When you are a kid you pretty much look at someone, throw them the ball and you are friends. Its a done deal. Another little person has entered your life who you can laugh with, play with and cry with. The process of forming relationships is simple and easy. As we grow up with these same people at our side, and become overthinking adults, we start to take the ease with which we communicate between each other for granted. Additional friends do come and go over the years, but having a core group who don’t just laugh but actually get your jokes, know when to give you space or to keep calling when you don’t answer, is something you really only truly appreciate when you don’t have it.
Moving to a city across the other side of the world, where we didn’t know one single person has really illustrated how different it is trying to start the friend list from scratch, in another country, in another language, as an adult. As a kid, I grew up, moving around every couple of years, going to different schools, living in different houses and making new friends. So the whole arriving-in-a-new-place-as-a-stranger thing didn’t scare me. I went on exchange to France during university and have travelled for months (and years) at a time. But over the hill of 30, working and being married changes the dynamics of striking up new relationships. I mean creating the bonds beyond smiling at work, talking about the weather and being seen as a novelty addition from Australia.
As an adult, in everyday life the people you generally come into contact with are settled, established and adding people to their circle takes effort. They have routine, they have stability and are more than often not looking to disrupt their bubble. When you are on the outside, there is much more push to get in than pull. Perhaps it is because you don’t have an abundant selection of good quality friends to choose from so the bar is not so high. But for the outsider, the new friends just need potential, and for the established one, there needs to be something amazing about this new person.
It is not that people aren’t friendly. They definitely are. Mexicans in general are warm, inviting… and friendly. But that does not mean you are friends. The story of creating solid friendships during adult hood is tough. It takes time and effort and is almost like dating. You pretty much need to go online, whether signing up for meetup events, conversation exchange or facebook groups. You really want someone to like you, you hope they message you back and maybe invite you over for dinner or to a party. So the relationship goes from online to offline and becomes something real. And maybe you will start to talk about things beyond the fact that we have kangaroos in Australia, it takes a really long time to fly there and yes you do like that all Mexican food is spicy.
After almost a year of living here in Mexico City, we can probably count the true friends we have on one hand. Those are the people who will pick you up at 1am in the morning when you have a crisis, or who you share a bunk room with and hangout in your pyjamas drinking tea. It is funny that when you have no common history to hang onto, the people you connect with are those in similar circumstances. Upon moving here, we really wanted to make Mexican friends and not be part of the expat, English speaking circle. Although we have partially succeeded, all of these new friends are in a slight state of disruption themselves. They are not settled, established and stable. They have moved around, have a partner of a different nationality or are just establishing a life here in Mexico City also. They understand what it is like to arrive in a new place and build relationships with people from a different culture.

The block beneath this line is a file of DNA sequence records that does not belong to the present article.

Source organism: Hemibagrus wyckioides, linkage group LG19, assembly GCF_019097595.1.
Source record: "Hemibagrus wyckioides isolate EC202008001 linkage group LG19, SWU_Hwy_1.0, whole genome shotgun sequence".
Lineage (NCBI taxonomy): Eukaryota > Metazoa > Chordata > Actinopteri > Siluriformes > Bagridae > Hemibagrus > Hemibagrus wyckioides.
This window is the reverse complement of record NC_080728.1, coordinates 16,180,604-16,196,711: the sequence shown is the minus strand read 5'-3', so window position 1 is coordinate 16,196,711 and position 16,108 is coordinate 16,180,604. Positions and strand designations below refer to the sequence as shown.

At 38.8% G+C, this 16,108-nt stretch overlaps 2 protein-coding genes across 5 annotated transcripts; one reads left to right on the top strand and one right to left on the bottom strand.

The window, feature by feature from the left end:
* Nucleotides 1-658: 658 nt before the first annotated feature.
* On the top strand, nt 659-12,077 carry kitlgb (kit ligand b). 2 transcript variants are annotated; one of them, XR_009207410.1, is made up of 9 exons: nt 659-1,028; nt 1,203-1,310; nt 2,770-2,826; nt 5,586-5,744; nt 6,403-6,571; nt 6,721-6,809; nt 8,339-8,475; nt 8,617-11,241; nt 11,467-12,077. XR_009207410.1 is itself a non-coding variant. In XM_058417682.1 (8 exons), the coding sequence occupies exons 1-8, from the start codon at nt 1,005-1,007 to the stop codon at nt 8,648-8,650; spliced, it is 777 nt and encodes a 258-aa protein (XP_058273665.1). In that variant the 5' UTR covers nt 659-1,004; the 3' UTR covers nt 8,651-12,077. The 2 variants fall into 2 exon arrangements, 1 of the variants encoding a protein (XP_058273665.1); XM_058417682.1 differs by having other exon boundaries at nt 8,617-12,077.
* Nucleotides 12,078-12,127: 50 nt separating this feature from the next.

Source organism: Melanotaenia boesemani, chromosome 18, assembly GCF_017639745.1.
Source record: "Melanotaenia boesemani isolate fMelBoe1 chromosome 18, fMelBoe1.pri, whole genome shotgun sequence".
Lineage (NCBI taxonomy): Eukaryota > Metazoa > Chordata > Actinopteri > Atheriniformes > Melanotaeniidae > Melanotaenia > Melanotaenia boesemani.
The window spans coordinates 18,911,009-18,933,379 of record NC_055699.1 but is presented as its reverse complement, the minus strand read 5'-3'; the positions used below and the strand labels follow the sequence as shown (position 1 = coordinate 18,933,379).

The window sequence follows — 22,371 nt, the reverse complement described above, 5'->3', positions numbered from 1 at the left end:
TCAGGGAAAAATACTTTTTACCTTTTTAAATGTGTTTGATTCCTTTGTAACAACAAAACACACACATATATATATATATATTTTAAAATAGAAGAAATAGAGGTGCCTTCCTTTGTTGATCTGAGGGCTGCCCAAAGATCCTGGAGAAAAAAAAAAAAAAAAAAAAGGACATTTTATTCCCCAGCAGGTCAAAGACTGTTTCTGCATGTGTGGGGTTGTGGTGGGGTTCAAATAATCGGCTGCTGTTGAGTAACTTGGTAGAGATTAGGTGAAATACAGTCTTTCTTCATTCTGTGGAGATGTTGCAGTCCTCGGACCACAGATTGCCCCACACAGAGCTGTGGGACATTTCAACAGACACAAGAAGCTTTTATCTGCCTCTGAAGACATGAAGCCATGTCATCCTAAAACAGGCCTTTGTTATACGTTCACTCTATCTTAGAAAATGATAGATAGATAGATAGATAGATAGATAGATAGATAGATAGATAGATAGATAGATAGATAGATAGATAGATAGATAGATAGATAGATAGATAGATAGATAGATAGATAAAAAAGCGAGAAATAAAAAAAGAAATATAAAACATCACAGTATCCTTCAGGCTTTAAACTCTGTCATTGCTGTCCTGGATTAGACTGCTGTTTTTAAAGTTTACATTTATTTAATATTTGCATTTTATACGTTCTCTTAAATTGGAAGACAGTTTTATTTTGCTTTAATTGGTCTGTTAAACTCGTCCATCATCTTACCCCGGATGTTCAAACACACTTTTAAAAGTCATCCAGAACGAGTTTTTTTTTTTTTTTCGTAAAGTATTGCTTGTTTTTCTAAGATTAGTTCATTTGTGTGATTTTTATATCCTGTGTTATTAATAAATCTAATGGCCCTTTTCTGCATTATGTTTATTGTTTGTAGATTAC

But this is not the norm. Compared to when we are kids and everyone is open to making new friends and meeting new people, as working adults in relationships we put up barriers to building new and real friendships. We have a happy established network that does not need disrupting. We want to be good friends to the ones we already have and this takes time and effort. There is no room for more. So when you arrive to established communities on the outside of the circle it is tough. Just like a first date, you have to be you, but perhaps your best version. Which does get tiring. So taking advice from kids is often the best way to go. Don’t over think it. Throw someone a ball, smile and offer them some of your lunch (or take them for coffee).
Great post. A couple years ago, as our kids started to become a little less moment-to-moment reliant on us, my wife and I decided to start branching out and seeking some new adult friendships. It was a fascinating experience. I joined an adult rock climbing course. For the first few weeks, i found it a little awkward… as if adults don;t know how to open themselves to new relationships. After about month, though, I found it interesting how barriers came down and we all got really close.
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